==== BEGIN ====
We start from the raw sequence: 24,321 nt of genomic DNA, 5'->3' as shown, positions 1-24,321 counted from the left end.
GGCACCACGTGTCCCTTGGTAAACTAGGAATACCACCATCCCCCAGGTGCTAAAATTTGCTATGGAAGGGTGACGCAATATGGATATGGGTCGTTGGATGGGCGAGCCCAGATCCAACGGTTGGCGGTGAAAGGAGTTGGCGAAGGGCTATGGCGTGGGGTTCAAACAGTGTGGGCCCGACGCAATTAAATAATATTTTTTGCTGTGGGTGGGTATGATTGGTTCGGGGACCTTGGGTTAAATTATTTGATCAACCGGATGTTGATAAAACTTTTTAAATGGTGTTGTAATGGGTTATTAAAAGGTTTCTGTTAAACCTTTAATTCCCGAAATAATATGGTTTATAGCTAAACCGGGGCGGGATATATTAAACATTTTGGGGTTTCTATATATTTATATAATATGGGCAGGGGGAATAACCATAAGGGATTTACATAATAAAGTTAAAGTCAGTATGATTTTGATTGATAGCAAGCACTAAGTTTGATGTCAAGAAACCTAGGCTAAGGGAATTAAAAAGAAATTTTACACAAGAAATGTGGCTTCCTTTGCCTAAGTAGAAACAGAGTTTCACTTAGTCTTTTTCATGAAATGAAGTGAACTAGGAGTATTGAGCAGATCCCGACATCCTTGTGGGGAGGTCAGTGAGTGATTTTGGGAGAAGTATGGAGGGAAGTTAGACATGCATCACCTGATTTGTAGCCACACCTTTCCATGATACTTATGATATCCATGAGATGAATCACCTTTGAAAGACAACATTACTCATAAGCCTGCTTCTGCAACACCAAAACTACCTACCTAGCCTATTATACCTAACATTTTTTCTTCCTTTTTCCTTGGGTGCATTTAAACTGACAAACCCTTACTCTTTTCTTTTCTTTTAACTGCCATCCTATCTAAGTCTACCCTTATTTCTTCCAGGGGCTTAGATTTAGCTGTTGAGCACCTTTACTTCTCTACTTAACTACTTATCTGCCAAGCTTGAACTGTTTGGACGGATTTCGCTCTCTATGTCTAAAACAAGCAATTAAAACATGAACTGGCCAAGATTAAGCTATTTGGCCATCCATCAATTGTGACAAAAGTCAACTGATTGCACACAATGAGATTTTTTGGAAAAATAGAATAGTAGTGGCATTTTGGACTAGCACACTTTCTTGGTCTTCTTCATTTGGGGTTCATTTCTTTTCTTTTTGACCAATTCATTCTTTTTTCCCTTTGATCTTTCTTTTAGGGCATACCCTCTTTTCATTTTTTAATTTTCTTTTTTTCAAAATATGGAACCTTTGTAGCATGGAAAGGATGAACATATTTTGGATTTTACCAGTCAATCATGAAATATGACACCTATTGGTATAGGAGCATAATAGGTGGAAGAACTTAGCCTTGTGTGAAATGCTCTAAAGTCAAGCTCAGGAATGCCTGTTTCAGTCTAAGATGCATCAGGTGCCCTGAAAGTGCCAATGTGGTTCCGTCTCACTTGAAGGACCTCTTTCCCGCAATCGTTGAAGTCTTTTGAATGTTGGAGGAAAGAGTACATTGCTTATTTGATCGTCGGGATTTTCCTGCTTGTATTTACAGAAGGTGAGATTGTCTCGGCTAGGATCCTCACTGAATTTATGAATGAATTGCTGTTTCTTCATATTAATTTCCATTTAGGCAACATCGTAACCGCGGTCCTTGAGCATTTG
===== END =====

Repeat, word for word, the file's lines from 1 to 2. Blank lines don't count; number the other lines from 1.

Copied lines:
We start from the raw sequence: 24,321 nt of genomic DNA, 5'->3' as shown, positions 1-24,321 counted from the left end.
GGCACCACGTGTCCCTTGGTAAACTAGGAATACCACCATCCCCCAGGTGCTAAAATTTGCTATGGAAGGGTGACGCAATATGGATATGGGTCGTTGGATGGGCGAGCCCAGATCCAACGGTTGGCGGTGAAAGGAGTTGGCGAAGGGCTATGGCGTGGGGTTCAAACAGTGTGGGCCCGACGCAATTAAATAATATTTTTTGCTGTGGGTGGGTATGATTGGTTCGGGGACCTTGGGTTAAATTATTTGATCAACCGGATGTTGATAAAACTTTTTAAATGGTGTTGTAATGGGTTATTAAAAGGTTTCTGTTAAACCTTTAATTCCCGAAATAATATGGTTTATAGCTAAACCGGGGCGGGATATATTAAACATTTTGGGGTTTCTATATATTTATATAATATGGGCAGGGGGAATAACCATAAGGGATTTACATAATAAAGTTAAAGTCAGTATGATTTTGATTGATAGCAAGCACTAAGTTTGATGTCAAGAAACCTAGGCTAAGGGAATTAAAAAGAAATTTTACACAAGAAATGTGGCTTCCTTTGCCTAAGTAGAAACAGAGTTTCACTTAGTCTTTTTCATGAAATGAAGTGAACTAGGAGTATTGAGCAGATCCCGACATCCTTGTGGGGAGGTCAGTGAGTGATTTTGGGAGAAGTATGGAGGGAAGTTAGACATGCATCACCTGATTTGTAGCCACACCTTTCCATGATACTTATGATATCCATGAGATGAATCACCTTTGAAAGACAACATTACTCATAAGCCTGCTTCTGCAACACCAAAACTACCTACCTAGCCTATTATACCTAACATTTTTTCTTCCTTTTTCCTTGGGTGCATTTAAACTGACAAACCCTTACTCTTTTCTTTTCTTTTAACTGCCATCCTATCTAAGTCTACCCTTATTTCTTCCAGGGGCTTAGATTTAGCTGTTGAGCACCTTTACTTCTCTACTTAACTACTTATCTGCCAAGCTTGAACTGTTTGGACGGATTTCGCTCTCTATGTCTAAAACAAGCAATTAAAACATGAACTGGCCAAGATTAAGCTATTTGGCCATCCATCAATTGTGACAAAAGTCAACTGATTGCACACAATGAGATTTTTTGGAAAAATAGAATAGTAGTGGCATTTTGGACTAGCACACTTTCTTGGTCTTCTTCATTTGGGGTTCATTTCTTTTCTTTTTGACCAATTCATTCTTTTTTCCCTTTGATCTTTCTTTTAGGGCATACCCTCTTTTCATTTTTTAATTTTCTTTTTTTCAAAATATGGAACCTTTGTAGCATGGAAAGGATGAACATATTTTGGATTTTACCAGTCAATCATGAAATATGACACCTATTGGTATAGGAGCATAATAGGTGGAAGAACTTAGCCTTGTGTGAAATGCTCTAAAGTCAAGCTCAGGAATGCCTGTTTCAGTCTAAGATGCATCAGGTGCCCTGAAAGTGCCAATGTGGTTCCGTCTCACTTGAAGGACCTCTTTCCCGCAATCGTTGAAGTCTTTTGAATGTTGGAGGAAAGAGTACATTGCTTATTTGATCGTCGGGATTTTCCTGCTTGTATTTACAGAAGGTGAGATTGTCTCGGCTAGGATCCTCACTGAATTTATGAATGAATTGCTGTTTCTTCATATTAATTTCCATTTAGGCAACATCGTAACCGCGGTCCTTGAGCATTTG